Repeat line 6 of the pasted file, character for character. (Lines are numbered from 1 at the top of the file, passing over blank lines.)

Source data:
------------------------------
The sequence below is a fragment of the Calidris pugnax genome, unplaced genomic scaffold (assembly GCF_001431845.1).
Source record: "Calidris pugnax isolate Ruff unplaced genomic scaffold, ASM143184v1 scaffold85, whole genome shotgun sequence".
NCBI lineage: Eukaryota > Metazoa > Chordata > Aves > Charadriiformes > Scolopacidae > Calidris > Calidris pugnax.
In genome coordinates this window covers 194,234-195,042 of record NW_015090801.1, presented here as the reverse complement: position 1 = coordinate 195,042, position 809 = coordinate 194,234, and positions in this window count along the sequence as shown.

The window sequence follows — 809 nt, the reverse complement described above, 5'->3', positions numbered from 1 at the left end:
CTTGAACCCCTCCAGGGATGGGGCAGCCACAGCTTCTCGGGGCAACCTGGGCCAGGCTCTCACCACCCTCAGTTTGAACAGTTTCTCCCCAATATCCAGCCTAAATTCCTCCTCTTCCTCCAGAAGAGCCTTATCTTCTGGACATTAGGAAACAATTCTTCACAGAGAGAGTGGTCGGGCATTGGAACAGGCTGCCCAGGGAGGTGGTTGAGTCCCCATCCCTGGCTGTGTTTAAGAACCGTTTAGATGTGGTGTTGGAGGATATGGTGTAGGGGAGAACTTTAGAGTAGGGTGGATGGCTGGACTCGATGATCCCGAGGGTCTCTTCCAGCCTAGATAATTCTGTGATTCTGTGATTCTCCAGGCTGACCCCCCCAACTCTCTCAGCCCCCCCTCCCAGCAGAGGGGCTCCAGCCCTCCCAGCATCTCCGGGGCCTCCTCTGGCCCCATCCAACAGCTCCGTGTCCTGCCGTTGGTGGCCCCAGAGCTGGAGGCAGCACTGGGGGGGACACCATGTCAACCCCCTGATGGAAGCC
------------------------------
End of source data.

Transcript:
CTTGAACCCCTCCAGGGATGGGGCAGCCACAGCTTCTCGGGGCAACCTGGGCCAGGCTCTCACCACCCTCAGTTTGAACAGTTTCTCCCCAATATCCAGCCTAAATTCCTCCTCTTCCTCCAGAAGAGCCTTATCTTCTGGACATTAGGAAACAATTCTTCACAGAGAGAGTGGTCGGGCATTGGAACAGGCTGCCCAGGGAGGTGGTTGAGTCCCCATCCCTGGCTGTGTTTAAGAACCGTTTAGATGTGGTGTTGGAGGATATGGTGTAGGGGAGAACTTTAGAGTAGGGTGGATGGCTGGACTCGATGATCCCGAGGGTCTCTTCCAGCCTAGATAATTCTGTGATTCTGTGATTCTCCAGGCTGACCCCCCCAACTCTCTCAGCCCCCCCTCCCAGCAGAGGGGCTCCAGCCCTCCCAGCATCTCCGGGGCCTCCTCTGGCCCCATCCAACAGCTCCGTGTCCTGCCGTTGGTGGCCCCAGAGCTGGAGGCAGCACTGGGGGGGACACCATGTCAACCCCCTGATGGAAGCC